At the Seekers Centre, we treat people with disabilities related to chronic pain.  While this is our main focus, we also provide assessments for people who need an unbiased medical opinion for legal and insurance-related reasons.  This is challenging work, but it has provided us with unique insight into the system that our patients depend on for their livelihood.

The American Medical Association Guides to the Evaluation of Permanent Impairment is considered the bible in the field.  While this book is currently in its sixth edition, the province of Ontario still uses the fourth edition, which was published in 1993.  This makes our system over twenty years old, which is a long time in medicine.  This is especially concerning because the newer editions have made the methods used to evaluate impairment much more objective and fair.  Hopefully we will see this change soon.

The laws that govern the auto insurance industry in Ontario are overseen by the Financial Services Commission of Ontario.  They enforce the rules that are supposed to be followed by insurance companies, the people who buy insurance and the providers who look after their healthcare and other needs.  These rules are supposed to be reviewed every three years, and the most recent version is due in the fall of 2014.

The way that impairment is rated is a very important aspect of this system.  One of the most critical issues is whether or not someone’s impairment can be considered ‘catastrophic’.  Doctors use a complex rating system to evaluate each system of the body and rate the impairment of that system as a percent of “whole person impairment”.  If we assume that a normal healthy person has zero percent impairment, and someone who is completely paralyzed and in a coma is 100% impaired, each injured person will have an impairment that falls somewhere in between.

The musculoskeletal system is evaluated by adding up the limitations in the arms, the legs, the pelvis and the spine.  This is mostly based on how well a person can move on their own, using special instruments to measure the exact range of motion of each joint.  Amputation is 100% loss of that area, and every other problem is compared to that.  Specific injuries of nerves, blood vessels deformities and muscle weakness are also evaluated here.  It was eerie for me to realize that one amputated arm is worth 60% of the whole person but one leg is only worth 40%.

The nervous system is assessed in terms of the brain, the spinal cord and the nerves.  As a pain specialist, it is tragic to see that pain is not considered an impairment, simply because it is impossible to measure.  Many of my patients have no obvious nerve damage, but they live with constant daily pain that prevents them from doing basic things in life.  One reason for impairment that is often missed is post-concussion syndrome from a mild traumatic brain injury.  We also see many patients who have never been told that they suffer from complex regional pain syndrome, which is a legitimate impairment.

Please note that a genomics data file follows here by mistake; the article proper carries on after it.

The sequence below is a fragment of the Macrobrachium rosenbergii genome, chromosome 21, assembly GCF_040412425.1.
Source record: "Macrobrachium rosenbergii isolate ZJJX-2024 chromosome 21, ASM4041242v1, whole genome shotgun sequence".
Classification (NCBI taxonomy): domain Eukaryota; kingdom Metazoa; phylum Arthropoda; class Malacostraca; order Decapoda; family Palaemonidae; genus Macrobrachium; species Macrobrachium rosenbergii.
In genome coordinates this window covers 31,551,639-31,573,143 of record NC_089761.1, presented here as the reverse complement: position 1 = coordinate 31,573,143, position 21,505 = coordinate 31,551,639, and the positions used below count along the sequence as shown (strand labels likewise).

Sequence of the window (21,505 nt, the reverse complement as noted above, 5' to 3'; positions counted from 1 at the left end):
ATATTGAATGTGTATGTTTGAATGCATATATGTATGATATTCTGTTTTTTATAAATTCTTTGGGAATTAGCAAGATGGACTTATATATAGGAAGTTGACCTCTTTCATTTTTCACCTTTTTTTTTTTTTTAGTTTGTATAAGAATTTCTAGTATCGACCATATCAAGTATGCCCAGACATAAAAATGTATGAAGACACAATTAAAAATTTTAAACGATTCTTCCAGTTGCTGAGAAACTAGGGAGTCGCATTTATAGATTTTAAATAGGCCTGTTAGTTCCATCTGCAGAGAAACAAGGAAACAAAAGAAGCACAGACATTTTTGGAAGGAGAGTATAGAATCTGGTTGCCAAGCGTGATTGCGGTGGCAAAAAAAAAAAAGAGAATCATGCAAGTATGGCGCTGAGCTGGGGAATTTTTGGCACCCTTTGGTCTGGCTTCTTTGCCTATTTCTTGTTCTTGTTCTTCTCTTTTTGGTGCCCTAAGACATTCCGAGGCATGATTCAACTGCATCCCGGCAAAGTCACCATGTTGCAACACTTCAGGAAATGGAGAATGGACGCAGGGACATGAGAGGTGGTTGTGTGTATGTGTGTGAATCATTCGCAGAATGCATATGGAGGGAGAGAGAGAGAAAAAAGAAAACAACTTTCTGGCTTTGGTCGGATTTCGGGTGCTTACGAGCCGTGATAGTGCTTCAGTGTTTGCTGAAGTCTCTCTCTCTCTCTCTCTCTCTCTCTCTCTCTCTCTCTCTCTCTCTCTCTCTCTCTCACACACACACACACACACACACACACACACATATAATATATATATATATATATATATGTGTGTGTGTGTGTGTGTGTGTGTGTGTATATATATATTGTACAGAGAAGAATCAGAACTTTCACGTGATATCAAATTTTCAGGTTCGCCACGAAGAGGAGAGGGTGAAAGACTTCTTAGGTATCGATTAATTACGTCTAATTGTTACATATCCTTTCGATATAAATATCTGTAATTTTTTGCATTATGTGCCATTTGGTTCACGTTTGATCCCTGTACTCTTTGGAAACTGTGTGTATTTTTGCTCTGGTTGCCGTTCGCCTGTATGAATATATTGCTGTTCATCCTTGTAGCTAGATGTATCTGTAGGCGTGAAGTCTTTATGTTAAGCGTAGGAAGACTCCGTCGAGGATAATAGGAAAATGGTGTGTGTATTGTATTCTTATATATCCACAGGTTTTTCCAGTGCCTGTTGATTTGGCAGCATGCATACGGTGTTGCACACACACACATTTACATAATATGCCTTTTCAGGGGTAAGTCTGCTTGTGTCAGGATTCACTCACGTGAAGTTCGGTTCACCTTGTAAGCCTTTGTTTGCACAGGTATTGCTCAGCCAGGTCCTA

The mental and behavioural system is perhaps the most difficult to assess objectively.  This includes post-traumatic stress disorder, depression and anxiety.  In many cases, people have trouble proving that their problems are not due to pre-existing problems.  One useful tool is to compare people’s level of function before and after an injury.  We often see major changes in their ability to sleep, to go out, to talk to people, to drive, to concentrate or sit still.

While this is a rational approach, the current version we use has its limitations.  Sleep disorders are often overlooked in this process, unless they are assessed by a specialist in the field.  People who have suffered a concussion often have problems focusing their eyes and cannot read more than half a page, but these neuro-ophthalmologic disorders are not measured in the routine assessment of vision.

The other major issue with our current system is that the insurance industry has too much power and influence over the government that regulates them.  While they make billions of dollars in profit every year, they oppose any rule that puts these profits at risk.  They threaten to stop providing insurance, leaving the government with the obligation to set up their own insurance system like the one in Quebec.

While our emphasis has always been on healing, we have become involved with this system that includes lawyers and insurance companies, forms and letters.  All the healthcare providers who work within this system are frustrated with it and want to see it change.  While it has its problems, the reason we are willing to deal with them is that our patients have no choice.  This is the only hope that many of them have of healing.

But it’s time to heal the system.


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